An anterior cruciate ligament injury is the hyperextension or tear of a ligament in the middle knee. The anterior cruciate ligament is a major band of tissue that connects the thigh bone with the shin bone. When the anterior cruciate ligament is torn either completely or partially, it prevents the knee from stabilizing.
More common in adults, especially women, an anterior cruciate ligament injury is most likely to occur when playing a sport that is taxing on the knee, such as football, soccer, or basketball. The ligament can become damaged when the knee is wrenched while the foot is planted on the ground. A direct hit to the knee or a sudden shift of weight can also trigger damage to the ligament.
A person who damages his anterior cruciate ligament will often hear a popping noise, which will be followed by intense pain in the knee shortly after the injury. The knee will usually swell and movement will be limited. Getting the leg to straighten out will be difficult, if not impossible, and the knee will be very tender.
An anterior cruciate ligament injury may be diagnosed by a doctor or athletic trainer. The medical profession will examine the area for swelling or wobbliness. An MRI, X-ray, or blood test can confirm if the ligament is damaged.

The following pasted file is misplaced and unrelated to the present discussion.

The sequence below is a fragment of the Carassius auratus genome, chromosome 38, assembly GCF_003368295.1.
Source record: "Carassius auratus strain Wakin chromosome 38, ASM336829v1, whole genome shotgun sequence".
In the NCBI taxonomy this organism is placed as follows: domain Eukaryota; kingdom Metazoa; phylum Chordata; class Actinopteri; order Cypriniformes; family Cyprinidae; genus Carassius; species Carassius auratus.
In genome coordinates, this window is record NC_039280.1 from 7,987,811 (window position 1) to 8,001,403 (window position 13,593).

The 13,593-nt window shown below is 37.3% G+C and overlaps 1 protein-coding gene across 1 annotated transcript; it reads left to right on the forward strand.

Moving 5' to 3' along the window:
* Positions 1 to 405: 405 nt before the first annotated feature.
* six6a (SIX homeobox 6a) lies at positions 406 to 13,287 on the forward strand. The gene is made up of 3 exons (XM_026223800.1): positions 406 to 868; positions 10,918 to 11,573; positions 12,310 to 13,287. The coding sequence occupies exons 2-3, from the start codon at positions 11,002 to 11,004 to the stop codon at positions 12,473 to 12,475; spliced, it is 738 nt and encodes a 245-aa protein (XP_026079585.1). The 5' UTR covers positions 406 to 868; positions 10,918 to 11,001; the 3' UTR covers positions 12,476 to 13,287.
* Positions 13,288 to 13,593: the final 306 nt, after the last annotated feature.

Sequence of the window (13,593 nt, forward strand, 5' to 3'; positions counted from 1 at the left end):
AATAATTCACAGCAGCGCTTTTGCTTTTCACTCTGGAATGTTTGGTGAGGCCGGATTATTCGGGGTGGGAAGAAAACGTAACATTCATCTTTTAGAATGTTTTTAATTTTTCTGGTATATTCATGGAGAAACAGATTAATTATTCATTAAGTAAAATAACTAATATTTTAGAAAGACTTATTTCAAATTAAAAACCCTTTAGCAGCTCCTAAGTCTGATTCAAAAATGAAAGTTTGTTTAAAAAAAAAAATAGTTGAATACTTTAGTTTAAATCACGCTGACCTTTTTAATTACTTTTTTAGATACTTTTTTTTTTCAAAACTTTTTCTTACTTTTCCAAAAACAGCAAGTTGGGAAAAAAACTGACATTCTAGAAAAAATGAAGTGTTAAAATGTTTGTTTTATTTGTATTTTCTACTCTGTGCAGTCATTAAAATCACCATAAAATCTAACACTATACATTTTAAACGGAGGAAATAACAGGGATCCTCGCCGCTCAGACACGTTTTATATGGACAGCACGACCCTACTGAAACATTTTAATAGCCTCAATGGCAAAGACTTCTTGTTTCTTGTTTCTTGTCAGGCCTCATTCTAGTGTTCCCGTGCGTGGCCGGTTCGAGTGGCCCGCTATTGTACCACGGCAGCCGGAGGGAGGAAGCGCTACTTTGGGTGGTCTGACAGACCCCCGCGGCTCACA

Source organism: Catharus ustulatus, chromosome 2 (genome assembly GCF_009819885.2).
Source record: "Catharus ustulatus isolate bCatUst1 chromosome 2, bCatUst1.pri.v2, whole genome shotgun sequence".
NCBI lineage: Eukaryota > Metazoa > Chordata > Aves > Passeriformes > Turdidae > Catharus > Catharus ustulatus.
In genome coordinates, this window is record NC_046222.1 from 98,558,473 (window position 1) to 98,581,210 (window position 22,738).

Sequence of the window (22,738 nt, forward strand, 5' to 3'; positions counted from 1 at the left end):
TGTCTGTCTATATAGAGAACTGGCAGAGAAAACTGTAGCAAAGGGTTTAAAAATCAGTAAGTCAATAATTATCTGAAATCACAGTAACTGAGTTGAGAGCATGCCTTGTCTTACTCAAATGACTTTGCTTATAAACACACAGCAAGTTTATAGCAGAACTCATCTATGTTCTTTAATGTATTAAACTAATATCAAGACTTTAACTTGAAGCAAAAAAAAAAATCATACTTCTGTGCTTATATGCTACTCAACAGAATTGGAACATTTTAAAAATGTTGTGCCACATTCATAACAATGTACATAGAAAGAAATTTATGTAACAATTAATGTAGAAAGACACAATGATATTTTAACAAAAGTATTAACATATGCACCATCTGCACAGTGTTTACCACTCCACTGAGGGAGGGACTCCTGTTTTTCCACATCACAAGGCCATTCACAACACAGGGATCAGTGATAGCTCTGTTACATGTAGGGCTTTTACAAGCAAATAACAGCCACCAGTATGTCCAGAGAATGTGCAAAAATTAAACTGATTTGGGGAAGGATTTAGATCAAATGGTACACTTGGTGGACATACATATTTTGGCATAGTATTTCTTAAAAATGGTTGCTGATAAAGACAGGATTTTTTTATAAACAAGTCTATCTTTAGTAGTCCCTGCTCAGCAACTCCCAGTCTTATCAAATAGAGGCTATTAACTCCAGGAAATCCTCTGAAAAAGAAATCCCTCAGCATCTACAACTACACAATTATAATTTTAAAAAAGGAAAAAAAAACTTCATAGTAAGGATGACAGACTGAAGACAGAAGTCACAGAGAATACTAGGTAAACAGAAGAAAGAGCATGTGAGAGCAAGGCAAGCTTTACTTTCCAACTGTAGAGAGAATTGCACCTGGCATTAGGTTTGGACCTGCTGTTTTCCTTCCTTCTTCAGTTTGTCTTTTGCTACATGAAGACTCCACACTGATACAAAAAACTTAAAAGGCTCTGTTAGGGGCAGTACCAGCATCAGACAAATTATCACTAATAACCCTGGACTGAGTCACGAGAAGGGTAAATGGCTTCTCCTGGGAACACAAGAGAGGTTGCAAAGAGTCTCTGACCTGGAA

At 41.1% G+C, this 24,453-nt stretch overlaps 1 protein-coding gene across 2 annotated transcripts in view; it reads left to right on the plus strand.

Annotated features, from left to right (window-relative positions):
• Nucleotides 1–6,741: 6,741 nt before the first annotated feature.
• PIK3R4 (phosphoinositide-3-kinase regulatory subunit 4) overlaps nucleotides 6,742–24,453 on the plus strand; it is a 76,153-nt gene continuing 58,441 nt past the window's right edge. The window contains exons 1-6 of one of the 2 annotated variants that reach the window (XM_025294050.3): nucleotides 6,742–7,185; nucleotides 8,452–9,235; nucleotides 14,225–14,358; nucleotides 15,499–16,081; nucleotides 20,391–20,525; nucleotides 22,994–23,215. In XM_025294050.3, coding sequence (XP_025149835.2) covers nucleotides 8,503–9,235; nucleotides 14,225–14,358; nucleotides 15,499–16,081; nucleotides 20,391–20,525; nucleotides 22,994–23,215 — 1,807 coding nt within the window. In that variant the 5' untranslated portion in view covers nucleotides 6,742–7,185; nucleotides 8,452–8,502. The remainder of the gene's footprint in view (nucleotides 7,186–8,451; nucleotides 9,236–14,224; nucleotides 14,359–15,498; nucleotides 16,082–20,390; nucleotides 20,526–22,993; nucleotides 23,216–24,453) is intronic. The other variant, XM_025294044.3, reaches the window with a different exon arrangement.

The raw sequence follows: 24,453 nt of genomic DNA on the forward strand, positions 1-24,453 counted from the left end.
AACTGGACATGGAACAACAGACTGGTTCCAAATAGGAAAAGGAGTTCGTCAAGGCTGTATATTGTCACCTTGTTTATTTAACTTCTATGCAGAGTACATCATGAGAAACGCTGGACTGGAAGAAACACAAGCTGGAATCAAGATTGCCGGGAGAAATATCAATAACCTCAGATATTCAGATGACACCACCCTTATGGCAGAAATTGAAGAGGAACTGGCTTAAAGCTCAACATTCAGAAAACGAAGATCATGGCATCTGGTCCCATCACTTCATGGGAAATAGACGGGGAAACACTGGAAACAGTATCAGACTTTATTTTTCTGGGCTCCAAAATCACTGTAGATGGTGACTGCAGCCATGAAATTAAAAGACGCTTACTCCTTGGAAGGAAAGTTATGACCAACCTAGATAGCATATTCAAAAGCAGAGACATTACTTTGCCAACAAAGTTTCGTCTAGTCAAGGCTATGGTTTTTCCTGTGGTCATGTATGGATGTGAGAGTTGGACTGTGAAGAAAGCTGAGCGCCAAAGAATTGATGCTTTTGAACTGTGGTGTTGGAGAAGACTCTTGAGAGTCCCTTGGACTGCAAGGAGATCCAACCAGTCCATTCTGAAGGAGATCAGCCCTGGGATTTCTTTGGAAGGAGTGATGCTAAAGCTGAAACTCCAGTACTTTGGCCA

When an anterior cruciate ligament injury occurs, treatment is needed. In the short-term, an individual should ice his knee and keep his leg propped up. Anti-inflammatory medicine will help alleviate pain temporarily.
More than likely, a torn ligament will require surgery. Without surgery, an individual's knee will continue to buckle. If no action is taken, arthritis may develop in knees with ligament damage down the road. Surgery depends on a person's age, career, and general medical condition. Children may not require surgery for ligament damage if the ligament tears with a bone still connected to it. When this occurs, it is possible for the child's body to mend itself.
A surgical technique to repair an anterior cruciate ligament injury includes using a graft. Ligaments or tendons from other parts of the body are used to replace the torn knee ligament. The graft is held in place using staples or screws. The procedure allows the damaged knee to become stabilized, which will preclude any more injury to the knee.
After the reconstructive surgery, weeks of rehabilitation is needed. After surgery, an individual will be on crutches. To regain a complete range of motion of the knee, an individual will be required to engage in mobility exercises. Rehabilitation often includes squats, walking, and leg presses.